If there was a roadmap to Unconditional Love

Wednesday 04 April

Create Space

Everything that is not unconditional love is exhausting. Conditions and rules do not make up our happiness, but maybe these thoughts can steer you in the right direction when it feels like you are off track.


Photos by Brit Gill from the Soulful Entrepreneur retreat

It should be so simple: Anything that is not unconditional love is exhausting. When I attach conditions to my happiness, success, or love, I begin to suffocate the very feelings I am trying to nurture. You know what I am referring to – it’s easy to identify when we see other people suspending the experience of their happiness until they have achieved the perfect car, house, and partner. But conditional living is far more insidious than I ever expected.

Sometimes it feels like my world is all about control – how much can I control the actions, reactions, and interactions in my life. From my relationship to my body (Thin enough yet? Flexible enough yet? Probably not) to my work relationships (never tired, sad, or unprepared no matter how badly my life is falling apart outside the office) it often feels like I am a tight-rope walker in a circus, balancing beautiful porcelain plates on my arms and head. Then the wobbles set in.

It shows most in my relationships with loved ones. When a best friend is having a bad day, and completely ruins what should be an easy night out. When a parent expresses disappointment or judgment of the choices I have made about my life. When a date forgets to call, does not text back soon enough, or walks away. The knot of anxiety and self-doubt tightens in my chest. I protect, I close, I resist. I control. I get conditional. I resolve to only share the good times with friends, to adapt my opinions to suit family, to engage in complex (and unspoken) rules when dating. And somehow my darling brain has convinced me that these are the conditions my happiness requires.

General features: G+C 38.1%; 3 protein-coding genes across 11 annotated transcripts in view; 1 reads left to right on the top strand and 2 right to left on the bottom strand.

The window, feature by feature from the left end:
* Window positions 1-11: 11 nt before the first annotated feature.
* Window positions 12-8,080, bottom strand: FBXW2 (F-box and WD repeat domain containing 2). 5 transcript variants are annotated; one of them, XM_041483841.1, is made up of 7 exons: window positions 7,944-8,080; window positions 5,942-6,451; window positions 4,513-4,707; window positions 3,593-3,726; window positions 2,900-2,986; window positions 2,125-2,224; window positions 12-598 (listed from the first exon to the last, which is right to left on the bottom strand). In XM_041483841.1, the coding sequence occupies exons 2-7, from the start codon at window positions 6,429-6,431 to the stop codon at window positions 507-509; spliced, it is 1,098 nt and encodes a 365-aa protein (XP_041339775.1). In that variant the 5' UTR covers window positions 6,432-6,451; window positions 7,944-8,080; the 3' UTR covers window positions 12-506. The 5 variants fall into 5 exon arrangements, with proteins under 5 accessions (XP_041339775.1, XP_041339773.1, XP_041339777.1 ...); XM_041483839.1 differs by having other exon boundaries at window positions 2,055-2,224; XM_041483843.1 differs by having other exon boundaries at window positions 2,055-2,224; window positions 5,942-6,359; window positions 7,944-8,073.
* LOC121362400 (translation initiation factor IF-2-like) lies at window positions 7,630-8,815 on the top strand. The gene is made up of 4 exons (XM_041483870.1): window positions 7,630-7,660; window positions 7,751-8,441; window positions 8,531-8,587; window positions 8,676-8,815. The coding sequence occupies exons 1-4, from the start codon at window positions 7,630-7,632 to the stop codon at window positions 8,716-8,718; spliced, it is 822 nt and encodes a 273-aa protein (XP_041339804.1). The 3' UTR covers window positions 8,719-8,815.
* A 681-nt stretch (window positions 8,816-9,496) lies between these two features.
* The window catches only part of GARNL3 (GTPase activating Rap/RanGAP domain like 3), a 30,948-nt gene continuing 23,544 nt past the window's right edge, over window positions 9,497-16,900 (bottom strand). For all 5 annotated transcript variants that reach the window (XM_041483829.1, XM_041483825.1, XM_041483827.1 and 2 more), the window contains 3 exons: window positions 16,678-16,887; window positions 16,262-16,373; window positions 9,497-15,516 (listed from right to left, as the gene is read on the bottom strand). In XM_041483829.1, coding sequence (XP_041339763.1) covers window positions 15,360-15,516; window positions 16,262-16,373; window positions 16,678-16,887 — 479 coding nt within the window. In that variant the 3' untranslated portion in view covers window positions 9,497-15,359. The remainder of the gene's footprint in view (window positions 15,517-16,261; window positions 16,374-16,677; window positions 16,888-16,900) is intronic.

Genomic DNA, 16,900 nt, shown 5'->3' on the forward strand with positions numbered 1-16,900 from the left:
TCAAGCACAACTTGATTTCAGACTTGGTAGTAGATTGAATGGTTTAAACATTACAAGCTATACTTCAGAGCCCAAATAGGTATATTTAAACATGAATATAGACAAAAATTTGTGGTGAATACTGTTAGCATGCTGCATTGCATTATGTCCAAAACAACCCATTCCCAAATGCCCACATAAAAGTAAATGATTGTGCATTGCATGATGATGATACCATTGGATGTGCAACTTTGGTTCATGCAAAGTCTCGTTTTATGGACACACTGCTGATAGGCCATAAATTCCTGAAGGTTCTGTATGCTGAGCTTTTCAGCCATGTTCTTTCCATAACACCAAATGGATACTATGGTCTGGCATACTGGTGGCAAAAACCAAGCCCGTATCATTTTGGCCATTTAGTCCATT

My happiness disagrees.

I thrive when I release the conditions I so often think of as necessary. When I run for the joy of it, do yoga for the comfort of it, adorn for my own satisfaction. When I work willingly, lost in the detail, in the joy of producing my best work. When I release an imposed agenda on friends and family. When I am a generous lover, vulnerable in my humanity, humble in my acceptance of relentless change.

Anything that is not unconditional love is exhausting. I will forget this. And then I will remember again. I will control, apply conditions. And then I will release. All that matters is that I practice remembering. Perfectly imperfect.

A Yoga practice for Unconditional Love:

Tadasana (standing)

Crescent Lunge (left/right)

Down Dog

Low Lunge (left/right)

Twisted crescent lunge (left/right)

Twisted Down Dog (right hand to left shin + vice versa)

Twisted Low Lunge (optional quad stretch) (left/right)

Pigeon (left/right)


Reclined twist


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